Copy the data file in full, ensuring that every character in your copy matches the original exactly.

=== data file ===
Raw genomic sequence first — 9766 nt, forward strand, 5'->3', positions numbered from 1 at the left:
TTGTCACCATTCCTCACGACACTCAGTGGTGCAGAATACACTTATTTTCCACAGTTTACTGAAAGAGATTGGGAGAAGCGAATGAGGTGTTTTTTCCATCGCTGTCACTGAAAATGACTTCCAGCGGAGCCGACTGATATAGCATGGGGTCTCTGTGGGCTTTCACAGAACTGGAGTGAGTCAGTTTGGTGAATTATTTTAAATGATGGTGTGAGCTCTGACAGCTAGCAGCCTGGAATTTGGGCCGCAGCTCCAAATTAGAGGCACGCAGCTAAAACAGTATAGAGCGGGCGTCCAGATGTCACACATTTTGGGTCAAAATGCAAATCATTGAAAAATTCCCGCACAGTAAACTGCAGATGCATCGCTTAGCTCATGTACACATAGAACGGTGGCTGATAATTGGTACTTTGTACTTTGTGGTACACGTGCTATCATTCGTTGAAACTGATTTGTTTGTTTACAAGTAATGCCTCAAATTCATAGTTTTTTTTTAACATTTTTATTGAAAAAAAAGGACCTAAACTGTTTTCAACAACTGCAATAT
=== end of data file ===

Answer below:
Raw genomic sequence first — 9766 nt, forward strand, 5'->3', positions numbered from 1 at the left:
TTGTCACCATTCCTCACGACACTCAGTGGTGCAGAATACACTTATTTTCCACAGTTTACTGAAAGAGATTGGGAGAAGCGAATGAGGTGTTTTTTCCATCGCTGTCACTGAAAATGACTTCCAGCGGAGCCGACTGATATAGCATGGGGTCTCTGTGGGCTTTCACAGAACTGGAGTGAGTCAGTTTGGTGAATTATTTTAAATGATGGTGTGAGCTCTGACAGCTAGCAGCCTGGAATTTGGGCCGCAGCTCCAAATTAGAGGCACGCAGCTAAAACAGTATAGAGCGGGCGTCCAGATGTCACACATTTTGGGTCAAAATGCAAATCATTGAAAAATTCCCGCACAGTAAACTGCAGATGCATCGCTTAGCTCATGTACACATAGAACGGTGGCTGATAATTGGTACTTTGTACTTTGTGGTACACGTGCTATCATTCGTTGAAACTGATTTGTTTGTTTACAAGTAATGCCTCAAATTCATAGTTTTTTTTTAACATTTTTATTGAAAAAAAAGGACCTAAACTGTTTTCAACAACTGCAATAT